Teaching with Hope: Fairness, Justice and Empathy


What matters isn’t how a person’s inner life finally puts together the alphabet and numbers of his outer life.  What really matters is whether he uses the alphabet for the declaration of a war or the descriptions of a sunrise — his numbers for the final count at Buchenwald or the specifics of a brand-new bridge.”

-Mr. Rogers

There are many reasons why a person would choose to become a teacher, but for me, being an elementary school teacher is all about hope. Spending my days with children who are still piecing it all together, still shaping their views on the world and how to navigate their way through life, is a privilege I don’t take lightly. In a society where there is so much hate and violence, teaching is an act of hope that the world can and should be better.  When you teach from a social justice perspective, you are always looking for ways to help children understand, empathize, recognize when something is unfair and ultimately take action to make changes.  The very best way I know how to do this is through reading books aloud and discussing them. 

Last year, my third grade class listened as I read aloud Katherine Applegate’s The One and Only Ivan.  Based on a true story about a gorilla who lived in a shopping mall for 27 years, The One and Only Ivan raised questions that third graders might not have wondered on their own.  The book includes Stella and Ruby, two elephants who are also part of the shopping mall circus. At the time we were reading the book, Ringling Bros. & Barnum and Bailey Circus announced they would no longer use elephants in the circus, beginning in 2019. Some of the questions that students raised included:

  • “Is it right for humans to take animals from their habitats for our entertainment?”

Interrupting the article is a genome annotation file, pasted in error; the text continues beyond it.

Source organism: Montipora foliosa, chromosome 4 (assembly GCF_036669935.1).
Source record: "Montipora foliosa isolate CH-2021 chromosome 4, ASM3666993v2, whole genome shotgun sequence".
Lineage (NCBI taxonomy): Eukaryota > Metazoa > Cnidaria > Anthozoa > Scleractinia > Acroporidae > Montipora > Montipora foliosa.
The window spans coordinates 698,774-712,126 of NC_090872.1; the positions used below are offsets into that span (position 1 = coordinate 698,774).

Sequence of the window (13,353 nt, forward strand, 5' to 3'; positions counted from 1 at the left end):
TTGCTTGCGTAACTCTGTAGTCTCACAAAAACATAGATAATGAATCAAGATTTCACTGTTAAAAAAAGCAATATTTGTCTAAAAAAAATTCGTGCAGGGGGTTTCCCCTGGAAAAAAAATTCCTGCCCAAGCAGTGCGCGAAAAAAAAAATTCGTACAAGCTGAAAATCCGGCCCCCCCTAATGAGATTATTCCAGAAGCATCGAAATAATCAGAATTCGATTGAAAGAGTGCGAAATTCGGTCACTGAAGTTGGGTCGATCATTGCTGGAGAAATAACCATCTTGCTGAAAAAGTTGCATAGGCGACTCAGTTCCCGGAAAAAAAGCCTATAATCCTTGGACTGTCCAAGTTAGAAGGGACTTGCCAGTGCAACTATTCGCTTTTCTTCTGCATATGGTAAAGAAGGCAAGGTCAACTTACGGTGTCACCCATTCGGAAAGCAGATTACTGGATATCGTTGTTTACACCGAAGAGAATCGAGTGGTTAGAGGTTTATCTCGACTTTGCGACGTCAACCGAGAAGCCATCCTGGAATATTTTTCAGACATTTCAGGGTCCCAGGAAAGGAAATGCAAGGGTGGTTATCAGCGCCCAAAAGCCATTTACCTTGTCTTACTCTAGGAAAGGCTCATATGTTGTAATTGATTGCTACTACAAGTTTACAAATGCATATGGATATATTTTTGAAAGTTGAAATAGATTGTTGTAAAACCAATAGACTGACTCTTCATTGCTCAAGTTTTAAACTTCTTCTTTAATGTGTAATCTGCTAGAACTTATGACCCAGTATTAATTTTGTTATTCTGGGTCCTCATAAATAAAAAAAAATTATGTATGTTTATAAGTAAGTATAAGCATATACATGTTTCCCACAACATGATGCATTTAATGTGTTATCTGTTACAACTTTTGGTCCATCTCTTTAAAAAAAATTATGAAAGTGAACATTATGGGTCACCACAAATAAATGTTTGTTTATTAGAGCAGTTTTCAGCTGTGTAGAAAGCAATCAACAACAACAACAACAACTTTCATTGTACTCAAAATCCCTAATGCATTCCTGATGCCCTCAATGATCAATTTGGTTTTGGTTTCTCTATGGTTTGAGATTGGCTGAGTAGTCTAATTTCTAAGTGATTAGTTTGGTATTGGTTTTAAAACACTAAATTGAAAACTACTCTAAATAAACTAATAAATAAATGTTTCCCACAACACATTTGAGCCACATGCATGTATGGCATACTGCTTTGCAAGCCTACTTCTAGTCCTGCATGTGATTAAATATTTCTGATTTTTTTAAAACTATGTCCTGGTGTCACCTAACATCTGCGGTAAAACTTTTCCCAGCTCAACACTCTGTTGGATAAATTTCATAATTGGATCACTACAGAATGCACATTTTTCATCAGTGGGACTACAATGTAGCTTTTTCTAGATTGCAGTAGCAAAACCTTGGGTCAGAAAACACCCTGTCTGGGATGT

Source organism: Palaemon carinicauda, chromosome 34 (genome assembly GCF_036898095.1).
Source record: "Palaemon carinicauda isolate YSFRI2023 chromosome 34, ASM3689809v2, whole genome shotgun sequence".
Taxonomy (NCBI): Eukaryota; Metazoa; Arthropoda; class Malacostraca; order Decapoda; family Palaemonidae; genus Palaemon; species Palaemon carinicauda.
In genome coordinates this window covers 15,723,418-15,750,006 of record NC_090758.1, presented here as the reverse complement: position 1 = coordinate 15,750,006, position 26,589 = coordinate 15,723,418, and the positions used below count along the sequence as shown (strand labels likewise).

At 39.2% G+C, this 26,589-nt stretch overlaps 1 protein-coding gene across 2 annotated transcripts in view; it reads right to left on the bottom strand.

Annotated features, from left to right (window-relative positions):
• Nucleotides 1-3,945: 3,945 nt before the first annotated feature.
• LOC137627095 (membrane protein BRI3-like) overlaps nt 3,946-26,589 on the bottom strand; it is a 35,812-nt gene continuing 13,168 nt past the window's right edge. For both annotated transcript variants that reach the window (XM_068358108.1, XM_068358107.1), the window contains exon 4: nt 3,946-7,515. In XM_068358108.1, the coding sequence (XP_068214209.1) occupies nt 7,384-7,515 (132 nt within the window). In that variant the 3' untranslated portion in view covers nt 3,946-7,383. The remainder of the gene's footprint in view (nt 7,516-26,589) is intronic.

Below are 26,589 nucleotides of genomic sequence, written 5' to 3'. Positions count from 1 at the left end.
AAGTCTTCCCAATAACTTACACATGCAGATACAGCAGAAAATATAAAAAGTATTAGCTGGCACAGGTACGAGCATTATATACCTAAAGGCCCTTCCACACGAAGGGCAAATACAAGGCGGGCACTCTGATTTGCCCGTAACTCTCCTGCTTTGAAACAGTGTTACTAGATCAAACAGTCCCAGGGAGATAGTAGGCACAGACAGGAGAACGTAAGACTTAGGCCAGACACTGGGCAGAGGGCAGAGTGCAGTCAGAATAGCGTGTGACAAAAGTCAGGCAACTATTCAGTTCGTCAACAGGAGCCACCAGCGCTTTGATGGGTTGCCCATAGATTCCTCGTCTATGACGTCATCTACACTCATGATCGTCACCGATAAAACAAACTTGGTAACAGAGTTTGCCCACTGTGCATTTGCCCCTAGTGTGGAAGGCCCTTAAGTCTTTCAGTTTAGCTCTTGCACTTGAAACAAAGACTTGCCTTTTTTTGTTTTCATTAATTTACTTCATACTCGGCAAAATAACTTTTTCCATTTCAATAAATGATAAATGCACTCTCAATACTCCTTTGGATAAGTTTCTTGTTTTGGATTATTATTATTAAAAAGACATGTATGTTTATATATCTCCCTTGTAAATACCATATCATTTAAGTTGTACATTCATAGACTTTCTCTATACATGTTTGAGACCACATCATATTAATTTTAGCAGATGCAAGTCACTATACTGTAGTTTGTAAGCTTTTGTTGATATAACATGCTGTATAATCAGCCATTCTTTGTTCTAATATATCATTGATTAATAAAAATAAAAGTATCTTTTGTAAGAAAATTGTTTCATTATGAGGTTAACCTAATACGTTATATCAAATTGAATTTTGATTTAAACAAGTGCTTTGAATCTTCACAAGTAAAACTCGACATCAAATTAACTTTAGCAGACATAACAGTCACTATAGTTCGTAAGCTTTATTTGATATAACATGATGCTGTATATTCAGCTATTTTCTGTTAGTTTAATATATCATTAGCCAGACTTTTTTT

• “Should there be circuses?”
  • “Are zoos a better place for animals than the circus?”
  • “Does it matter how we treat animals?”  

Quaker Circles

One way we discussed these issues was through a Quaker Circle, a technique first introduced to me by Gina Sipley at the Long Island Writing Project.  The class sat in a circle where everyone could see each other.  Students were given a red card and a blue card.  The red card, when put in the middle of the circle, allowed students to make a statement.  The blue card was for a question.  Each student could only make one statement and ask one question.  As the teacher, I also took a red card and a blue card and became a member of the group instead of the facilitator.  This format promoted listening and more thoughtful responding.  It also allowed quieter students the chance to say something while encouraging the vocal students to really think before speaking. Through these discussions, and our read aloud of The One and Only Ivan, many students came to the conclusion that circuses might not be good for animals and animals need protection.

Taking Action